In something of a continuing count down toward Content Delivery World next week (which I am proud to say I will be chairing for the 8th year!) I am extracting some sections from my recent book Content Delivery Networks - Fundamentals, Design and Evolution, which I think will help to get the grey cells warmed up for the conference discussions.
So far, in parts one and two, we have looked at Formats, and Service Velocity as icebreaking topics. This means we have a feel for some of the issues relating to the ‘what’ of delivery and of the ‘how’ that may be delivered.
In this third extract from my book I want to bring up the topic of Standards. With numerous emerging standards having fundamental effects on the market in which the CDNs operate I think it is useful to reflect on the value standards bring, and on the problems they may introduce.
We live in an ever more agile world, where technology which requires interoperation can be updated in seconds. Even with hardware, firmware updates offer the option to replace the core functionality at-will. So are standards still important?
Standards, Standards, Standards ...
As is so often repeated, “the great thing about standards is that there are so many of them”! It is a very true statement. However, that is more the case in the application space than in the network space.
While the complex and varied nature of applications talking over a network is essentially infinite, two ends of a network have to be able to communicate and send binary data, and since we moved to the commoditized IP world, all layers (of the network stack) lead to doing that transfer ultimately using IP these days. I think it is useful to understand some macroeconomic conditions that influenced the emergence of the Internet, and to use this to help underpin what has helped the evolution of the successful protocols we see in use today.
There are an infinite number of ways to set up a private or managed network, and this heterogeneity is a central facet to the success of the network in so many use cases. Successful network protocols are often highly optimized for one particular function and relatively transparent to all other use cases of the network. But when something is highly tuned for communications over its own signaling system, that setup (configuration/protocol) is most likely to not be something that can be “copy and pasted” to other network setups – simply because no two networks are identical.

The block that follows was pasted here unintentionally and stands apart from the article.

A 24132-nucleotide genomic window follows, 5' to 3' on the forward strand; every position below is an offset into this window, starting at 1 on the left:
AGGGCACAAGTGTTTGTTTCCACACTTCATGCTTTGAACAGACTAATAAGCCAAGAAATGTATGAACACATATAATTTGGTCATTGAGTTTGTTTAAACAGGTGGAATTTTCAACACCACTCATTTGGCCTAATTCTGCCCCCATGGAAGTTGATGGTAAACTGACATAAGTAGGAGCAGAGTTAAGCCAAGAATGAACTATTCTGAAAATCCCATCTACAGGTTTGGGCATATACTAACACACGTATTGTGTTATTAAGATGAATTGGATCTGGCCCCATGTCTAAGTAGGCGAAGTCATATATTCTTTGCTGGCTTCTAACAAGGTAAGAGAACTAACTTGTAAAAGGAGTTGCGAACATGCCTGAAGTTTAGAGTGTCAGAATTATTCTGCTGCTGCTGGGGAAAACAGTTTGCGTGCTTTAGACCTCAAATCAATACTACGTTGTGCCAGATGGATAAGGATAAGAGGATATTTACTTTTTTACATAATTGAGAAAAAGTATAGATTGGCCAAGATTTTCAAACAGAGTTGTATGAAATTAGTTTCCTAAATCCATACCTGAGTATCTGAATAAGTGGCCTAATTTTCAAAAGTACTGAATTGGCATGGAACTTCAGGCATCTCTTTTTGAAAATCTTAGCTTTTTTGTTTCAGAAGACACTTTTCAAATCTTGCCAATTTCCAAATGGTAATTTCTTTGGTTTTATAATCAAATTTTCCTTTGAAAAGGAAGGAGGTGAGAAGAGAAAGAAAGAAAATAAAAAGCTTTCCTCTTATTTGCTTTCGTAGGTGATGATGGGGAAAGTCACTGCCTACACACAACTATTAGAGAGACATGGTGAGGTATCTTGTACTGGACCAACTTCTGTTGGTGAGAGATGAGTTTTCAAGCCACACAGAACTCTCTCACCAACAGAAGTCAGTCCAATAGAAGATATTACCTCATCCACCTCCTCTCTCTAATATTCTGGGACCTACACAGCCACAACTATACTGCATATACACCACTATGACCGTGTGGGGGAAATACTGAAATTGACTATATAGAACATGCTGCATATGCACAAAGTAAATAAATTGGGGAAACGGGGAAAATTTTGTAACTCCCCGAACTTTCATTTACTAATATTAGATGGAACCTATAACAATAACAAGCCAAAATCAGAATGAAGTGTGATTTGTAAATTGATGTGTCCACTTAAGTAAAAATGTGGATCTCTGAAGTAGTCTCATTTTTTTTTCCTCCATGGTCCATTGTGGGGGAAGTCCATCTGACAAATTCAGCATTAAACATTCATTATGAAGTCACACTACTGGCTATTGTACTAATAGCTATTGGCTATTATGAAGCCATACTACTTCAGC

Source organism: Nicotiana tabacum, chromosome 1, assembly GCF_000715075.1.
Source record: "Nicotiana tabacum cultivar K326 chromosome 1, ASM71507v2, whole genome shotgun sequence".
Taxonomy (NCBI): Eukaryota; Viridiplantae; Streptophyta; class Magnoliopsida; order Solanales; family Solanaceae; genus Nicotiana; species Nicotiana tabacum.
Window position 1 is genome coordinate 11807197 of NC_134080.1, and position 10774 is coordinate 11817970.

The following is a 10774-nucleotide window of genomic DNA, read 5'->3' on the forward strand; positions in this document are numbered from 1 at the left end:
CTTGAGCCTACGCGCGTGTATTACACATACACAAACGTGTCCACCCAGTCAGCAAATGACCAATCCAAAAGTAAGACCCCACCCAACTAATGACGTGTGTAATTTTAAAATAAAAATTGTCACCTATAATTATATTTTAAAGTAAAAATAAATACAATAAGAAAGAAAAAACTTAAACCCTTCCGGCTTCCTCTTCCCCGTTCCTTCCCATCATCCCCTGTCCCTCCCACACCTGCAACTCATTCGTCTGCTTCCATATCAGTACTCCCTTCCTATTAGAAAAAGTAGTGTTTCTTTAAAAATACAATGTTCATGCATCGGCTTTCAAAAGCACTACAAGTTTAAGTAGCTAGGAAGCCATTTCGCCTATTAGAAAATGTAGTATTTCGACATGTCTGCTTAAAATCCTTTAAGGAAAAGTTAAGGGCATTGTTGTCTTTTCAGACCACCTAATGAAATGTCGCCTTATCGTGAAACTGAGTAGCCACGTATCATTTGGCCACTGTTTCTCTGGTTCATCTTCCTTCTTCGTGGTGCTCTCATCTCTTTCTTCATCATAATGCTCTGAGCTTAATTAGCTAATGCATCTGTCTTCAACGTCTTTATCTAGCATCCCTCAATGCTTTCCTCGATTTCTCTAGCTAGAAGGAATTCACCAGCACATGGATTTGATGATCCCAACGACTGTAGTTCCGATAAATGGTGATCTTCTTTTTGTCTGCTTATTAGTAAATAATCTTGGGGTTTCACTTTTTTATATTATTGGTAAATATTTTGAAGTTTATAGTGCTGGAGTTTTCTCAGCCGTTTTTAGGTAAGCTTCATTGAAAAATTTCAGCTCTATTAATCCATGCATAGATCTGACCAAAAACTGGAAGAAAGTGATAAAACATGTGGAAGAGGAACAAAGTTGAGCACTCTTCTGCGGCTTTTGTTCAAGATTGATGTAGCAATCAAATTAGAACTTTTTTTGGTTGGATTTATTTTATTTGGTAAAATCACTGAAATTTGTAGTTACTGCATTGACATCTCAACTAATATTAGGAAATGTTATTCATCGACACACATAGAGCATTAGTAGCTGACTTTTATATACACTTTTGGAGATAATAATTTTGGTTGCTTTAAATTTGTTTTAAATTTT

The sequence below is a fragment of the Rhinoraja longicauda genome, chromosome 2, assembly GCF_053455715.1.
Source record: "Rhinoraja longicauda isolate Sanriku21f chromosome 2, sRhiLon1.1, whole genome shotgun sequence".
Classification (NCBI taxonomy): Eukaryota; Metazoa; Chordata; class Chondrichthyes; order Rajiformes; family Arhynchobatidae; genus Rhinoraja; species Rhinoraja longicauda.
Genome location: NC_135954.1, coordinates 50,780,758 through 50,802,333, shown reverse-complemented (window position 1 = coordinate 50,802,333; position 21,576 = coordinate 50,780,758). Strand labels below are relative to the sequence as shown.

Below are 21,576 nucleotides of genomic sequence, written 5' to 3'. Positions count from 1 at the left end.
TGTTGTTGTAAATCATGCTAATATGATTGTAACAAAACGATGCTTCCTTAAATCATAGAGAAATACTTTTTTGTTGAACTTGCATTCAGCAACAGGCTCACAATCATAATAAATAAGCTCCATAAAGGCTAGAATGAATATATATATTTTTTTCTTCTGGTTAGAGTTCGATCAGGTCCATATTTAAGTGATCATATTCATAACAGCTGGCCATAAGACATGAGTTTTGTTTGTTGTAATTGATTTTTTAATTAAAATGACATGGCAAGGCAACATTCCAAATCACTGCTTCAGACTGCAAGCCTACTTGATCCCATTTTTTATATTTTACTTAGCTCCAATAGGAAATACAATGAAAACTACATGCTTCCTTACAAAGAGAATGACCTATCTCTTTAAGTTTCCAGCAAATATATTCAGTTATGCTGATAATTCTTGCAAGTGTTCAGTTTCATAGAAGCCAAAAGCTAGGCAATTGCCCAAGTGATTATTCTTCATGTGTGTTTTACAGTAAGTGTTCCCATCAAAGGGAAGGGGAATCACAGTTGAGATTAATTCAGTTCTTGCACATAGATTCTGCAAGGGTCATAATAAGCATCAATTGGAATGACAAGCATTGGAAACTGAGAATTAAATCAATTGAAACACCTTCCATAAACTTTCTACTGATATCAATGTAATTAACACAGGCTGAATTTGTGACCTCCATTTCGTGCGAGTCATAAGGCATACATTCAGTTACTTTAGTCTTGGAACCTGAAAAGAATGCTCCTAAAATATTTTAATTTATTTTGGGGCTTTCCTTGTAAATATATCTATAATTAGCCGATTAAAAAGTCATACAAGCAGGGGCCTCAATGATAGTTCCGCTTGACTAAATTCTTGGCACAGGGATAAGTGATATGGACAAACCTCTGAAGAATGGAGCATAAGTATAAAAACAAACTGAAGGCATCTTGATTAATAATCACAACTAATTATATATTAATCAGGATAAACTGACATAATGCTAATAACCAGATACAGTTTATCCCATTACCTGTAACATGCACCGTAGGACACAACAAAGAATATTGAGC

Function‐led proprietary network design was a natural evolution of the specific telegraphy and voice communications business models of telecoms net‐ works over the century or so since they had emerged. Deal making between the InternationalTelecommunicationsUnionmembersin1988sawtheInternational Telecommunications Regulations changed so that the classification of information services was determined as “data,” rather than “telecoms.” By doing this, the ITU members protected their then‐primary and strong voice‐telecoms market. At the time this voice‐telecoms market was quantified largely in “minutes” – a quotient that was a legacy from the pre–packet‐switched and circuit‐switched networks era, where the importance in network provisioning was primarily concerned with how long a circuit would be tied up exclusively between two points and one that at the time was what the sales reps knew how to sell.
Even in the much more efficient packet network era, those same sales teams carried on selling minutes as if data didn’t exist, since in some ways, back in 1988, it didn’t: unrecognized for its potential, the “information baby” was thrown out with the 1998 “deal‐water,” and general sentiment at the time was that “information services” were just a small sideshow, barely worth putting any investment into. Frankly if opening networks up to transit, a small amount of third party information services, without charging, was the price they had to pay to maintain their own autonomy in pricing their valuable voice minutes, which then it seemed worth, at the time, giving away.